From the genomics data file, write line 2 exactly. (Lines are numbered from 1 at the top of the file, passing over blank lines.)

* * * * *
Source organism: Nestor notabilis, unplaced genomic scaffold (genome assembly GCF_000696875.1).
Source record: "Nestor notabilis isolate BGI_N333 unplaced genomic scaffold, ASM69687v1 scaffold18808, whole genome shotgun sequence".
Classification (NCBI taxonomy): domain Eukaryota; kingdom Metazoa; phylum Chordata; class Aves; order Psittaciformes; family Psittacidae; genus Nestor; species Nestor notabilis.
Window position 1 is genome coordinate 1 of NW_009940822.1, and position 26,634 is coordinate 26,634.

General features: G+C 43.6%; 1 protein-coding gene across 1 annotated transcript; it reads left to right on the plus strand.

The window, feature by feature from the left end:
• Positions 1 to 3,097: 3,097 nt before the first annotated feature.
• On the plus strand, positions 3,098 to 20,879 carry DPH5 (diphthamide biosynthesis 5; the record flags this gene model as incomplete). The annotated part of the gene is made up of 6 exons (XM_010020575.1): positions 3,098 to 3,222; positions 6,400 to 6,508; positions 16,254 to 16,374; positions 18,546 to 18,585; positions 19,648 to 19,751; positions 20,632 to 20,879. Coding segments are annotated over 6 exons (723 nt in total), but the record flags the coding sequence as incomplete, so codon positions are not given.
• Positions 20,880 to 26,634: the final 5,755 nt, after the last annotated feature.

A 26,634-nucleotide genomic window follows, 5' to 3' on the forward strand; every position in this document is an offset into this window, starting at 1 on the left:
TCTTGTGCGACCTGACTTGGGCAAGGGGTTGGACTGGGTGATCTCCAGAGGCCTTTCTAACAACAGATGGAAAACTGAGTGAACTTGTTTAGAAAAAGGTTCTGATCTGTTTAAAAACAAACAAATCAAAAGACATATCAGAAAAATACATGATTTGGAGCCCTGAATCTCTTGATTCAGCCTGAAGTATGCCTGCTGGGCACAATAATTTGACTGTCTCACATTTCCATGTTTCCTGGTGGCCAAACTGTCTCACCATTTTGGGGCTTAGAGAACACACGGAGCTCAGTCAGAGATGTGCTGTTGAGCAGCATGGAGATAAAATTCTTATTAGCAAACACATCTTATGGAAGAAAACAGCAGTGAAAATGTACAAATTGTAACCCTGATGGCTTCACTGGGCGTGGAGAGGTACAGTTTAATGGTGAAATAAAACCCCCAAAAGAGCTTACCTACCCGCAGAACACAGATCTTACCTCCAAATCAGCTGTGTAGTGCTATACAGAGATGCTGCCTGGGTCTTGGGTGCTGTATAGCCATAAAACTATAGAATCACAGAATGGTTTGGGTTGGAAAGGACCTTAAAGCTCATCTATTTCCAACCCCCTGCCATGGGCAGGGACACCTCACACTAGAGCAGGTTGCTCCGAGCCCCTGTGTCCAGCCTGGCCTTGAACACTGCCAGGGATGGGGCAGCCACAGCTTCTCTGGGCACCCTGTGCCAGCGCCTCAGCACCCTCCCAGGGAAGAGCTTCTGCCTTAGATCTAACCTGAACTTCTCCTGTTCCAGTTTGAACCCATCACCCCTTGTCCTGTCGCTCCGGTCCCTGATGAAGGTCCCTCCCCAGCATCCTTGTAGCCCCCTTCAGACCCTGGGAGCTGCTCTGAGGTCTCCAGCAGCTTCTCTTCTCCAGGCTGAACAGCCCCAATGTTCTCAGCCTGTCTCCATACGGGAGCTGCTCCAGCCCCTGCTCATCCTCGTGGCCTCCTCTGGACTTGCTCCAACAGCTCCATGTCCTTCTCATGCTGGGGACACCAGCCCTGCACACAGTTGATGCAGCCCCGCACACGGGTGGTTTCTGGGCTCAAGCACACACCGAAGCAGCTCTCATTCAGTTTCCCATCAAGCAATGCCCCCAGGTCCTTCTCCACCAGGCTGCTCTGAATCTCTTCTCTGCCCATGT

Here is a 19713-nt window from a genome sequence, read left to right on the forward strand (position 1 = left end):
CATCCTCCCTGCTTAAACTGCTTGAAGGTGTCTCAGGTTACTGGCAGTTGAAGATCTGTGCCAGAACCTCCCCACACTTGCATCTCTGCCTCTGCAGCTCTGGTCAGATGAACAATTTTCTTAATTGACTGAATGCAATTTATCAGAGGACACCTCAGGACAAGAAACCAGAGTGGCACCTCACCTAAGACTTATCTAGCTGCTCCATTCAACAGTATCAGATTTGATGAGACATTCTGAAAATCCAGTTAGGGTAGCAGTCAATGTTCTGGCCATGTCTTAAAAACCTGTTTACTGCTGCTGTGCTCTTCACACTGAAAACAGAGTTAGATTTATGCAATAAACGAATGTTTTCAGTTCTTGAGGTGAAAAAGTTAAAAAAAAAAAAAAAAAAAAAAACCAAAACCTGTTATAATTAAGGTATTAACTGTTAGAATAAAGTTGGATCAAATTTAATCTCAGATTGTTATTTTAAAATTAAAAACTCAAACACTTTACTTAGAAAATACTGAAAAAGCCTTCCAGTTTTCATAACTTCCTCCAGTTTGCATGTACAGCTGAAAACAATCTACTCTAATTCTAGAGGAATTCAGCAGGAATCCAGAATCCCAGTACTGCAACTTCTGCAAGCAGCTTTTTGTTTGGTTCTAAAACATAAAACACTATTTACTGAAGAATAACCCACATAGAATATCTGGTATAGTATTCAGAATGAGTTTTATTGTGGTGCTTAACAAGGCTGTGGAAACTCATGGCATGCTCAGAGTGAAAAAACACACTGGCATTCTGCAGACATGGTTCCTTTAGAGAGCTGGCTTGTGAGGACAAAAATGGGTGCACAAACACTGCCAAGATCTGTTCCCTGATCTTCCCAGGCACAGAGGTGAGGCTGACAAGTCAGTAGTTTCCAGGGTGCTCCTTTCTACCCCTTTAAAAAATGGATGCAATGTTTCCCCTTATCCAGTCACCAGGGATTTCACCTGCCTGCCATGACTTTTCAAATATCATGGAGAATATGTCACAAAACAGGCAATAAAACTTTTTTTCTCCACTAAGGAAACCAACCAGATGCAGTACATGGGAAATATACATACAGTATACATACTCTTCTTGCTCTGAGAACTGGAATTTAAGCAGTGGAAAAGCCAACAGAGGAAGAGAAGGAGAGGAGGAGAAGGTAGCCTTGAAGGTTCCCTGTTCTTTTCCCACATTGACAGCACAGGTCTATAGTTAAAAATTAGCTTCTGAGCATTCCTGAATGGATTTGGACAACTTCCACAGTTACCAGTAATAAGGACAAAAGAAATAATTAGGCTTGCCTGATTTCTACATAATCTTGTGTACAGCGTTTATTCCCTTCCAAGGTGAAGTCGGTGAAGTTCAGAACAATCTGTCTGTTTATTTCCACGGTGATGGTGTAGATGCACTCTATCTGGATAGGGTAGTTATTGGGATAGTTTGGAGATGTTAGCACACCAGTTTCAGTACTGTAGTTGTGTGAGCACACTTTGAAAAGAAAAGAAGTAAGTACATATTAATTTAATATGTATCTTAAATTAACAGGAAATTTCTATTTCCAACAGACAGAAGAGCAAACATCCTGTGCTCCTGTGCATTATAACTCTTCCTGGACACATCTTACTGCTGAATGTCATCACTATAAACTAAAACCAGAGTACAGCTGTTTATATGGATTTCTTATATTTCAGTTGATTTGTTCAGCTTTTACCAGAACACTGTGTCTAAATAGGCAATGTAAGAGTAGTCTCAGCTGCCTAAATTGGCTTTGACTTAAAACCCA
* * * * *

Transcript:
Source record: "Nestor notabilis isolate BGI_N333 unplaced genomic scaffold, ASM69687v1 scaffold18808, whole genome shotgun sequence".